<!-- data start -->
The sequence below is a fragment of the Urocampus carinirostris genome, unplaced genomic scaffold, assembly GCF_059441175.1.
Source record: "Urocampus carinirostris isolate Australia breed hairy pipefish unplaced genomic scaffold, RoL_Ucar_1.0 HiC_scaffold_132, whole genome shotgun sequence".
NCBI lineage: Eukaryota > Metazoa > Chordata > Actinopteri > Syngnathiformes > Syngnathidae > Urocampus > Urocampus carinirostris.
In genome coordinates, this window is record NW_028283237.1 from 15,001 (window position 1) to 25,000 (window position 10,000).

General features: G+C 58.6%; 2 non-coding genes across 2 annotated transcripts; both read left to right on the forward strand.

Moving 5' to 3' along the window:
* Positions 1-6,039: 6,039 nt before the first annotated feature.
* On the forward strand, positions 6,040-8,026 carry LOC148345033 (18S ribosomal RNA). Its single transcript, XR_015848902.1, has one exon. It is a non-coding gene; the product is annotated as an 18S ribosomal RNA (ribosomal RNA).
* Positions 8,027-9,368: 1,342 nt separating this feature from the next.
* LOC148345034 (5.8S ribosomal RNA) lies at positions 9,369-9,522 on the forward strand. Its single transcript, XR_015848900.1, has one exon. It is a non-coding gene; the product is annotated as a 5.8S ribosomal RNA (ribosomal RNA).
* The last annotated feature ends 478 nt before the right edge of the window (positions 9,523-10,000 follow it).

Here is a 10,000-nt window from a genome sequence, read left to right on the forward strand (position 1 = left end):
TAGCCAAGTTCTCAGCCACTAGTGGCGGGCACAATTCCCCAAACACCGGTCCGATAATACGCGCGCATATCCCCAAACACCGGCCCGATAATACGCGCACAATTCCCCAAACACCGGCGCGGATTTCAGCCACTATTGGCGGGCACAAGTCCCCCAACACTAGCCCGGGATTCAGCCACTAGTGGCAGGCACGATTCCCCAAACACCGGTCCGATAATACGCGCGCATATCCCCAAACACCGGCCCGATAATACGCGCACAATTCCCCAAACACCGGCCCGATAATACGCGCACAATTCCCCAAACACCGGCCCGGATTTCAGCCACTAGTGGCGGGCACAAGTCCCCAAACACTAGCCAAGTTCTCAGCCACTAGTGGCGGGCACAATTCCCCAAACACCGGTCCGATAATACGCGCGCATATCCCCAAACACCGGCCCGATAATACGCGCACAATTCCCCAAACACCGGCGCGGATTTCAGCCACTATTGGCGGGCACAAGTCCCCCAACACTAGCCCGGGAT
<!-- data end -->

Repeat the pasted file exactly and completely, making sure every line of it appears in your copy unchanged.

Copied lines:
The sequence below is a fragment of the Urocampus carinirostris genome, unplaced genomic scaffold, assembly GCF_059441175.1.
Source record: "Urocampus carinirostris isolate Australia breed hairy pipefish unplaced genomic scaffold, RoL_Ucar_1.0 HiC_scaffold_132, whole genome shotgun sequence".
NCBI lineage: Eukaryota > Metazoa > Chordata > Actinopteri > Syngnathiformes > Syngnathidae > Urocampus > Urocampus carinirostris.
In genome coordinates, this window is record NW_028283237.1 from 15,001 (window position 1) to 25,000 (window position 10,000).

General features: G+C 58.6%; 2 non-coding genes across 2 annotated transcripts; both read left to right on the forward strand.

Moving 5' to 3' along the window:
* Positions 1-6,039: 6,039 nt before the first annotated feature.
* On the forward strand, positions 6,040-8,026 carry LOC148345033 (18S ribosomal RNA). Its single transcript, XR_015848902.1, has one exon. It is a non-coding gene; the product is annotated as an 18S ribosomal RNA (ribosomal RNA).
* Positions 8,027-9,368: 1,342 nt separating this feature from the next.
* LOC148345034 (5.8S ribosomal RNA) lies at positions 9,369-9,522 on the forward strand. Its single transcript, XR_015848900.1, has one exon. It is a non-coding gene; the product is annotated as a 5.8S ribosomal RNA (ribosomal RNA).
* The last annotated feature ends 478 nt before the right edge of the window (positions 9,523-10,000 follow it).

Here is a 10,000-nt window from a genome sequence, read left to right on the forward strand (position 1 = left end):
TAGCCAAGTTCTCAGCCACTAGTGGCGGGCACAATTCCCCAAACACCGGTCCGATAATACGCGCGCATATCCCCAAACACCGGCCCGATAATACGCGCACAATTCCCCAAACACCGGCGCGGATTTCAGCCACTATTGGCGGGCACAAGTCCCCCAACACTAGCCCGGGATTCAGCCACTAGTGGCAGGCACGATTCCCCAAACACCGGTCCGATAATACGCGCGCATATCCCCAAACACCGGCCCGATAATACGCGCACAATTCCCCAAACACCGGCCCGATAATACGCGCACAATTCCCCAAACACCGGCCCGGATTTCAGCCACTAGTGGCGGGCACAAGTCCCCAAACACTAGCCAAGTTCTCAGCCACTAGTGGCGGGCACAATTCCCCAAACACCGGTCCGATAATACGCGCGCATATCCCCAAACACCGGCCCGATAATACGCGCACAATTCCCCAAACACCGGCGCGGATTTCAGCCACTATTGGCGGGCACAAGTCCCCCAACACTAGCCCGGGAT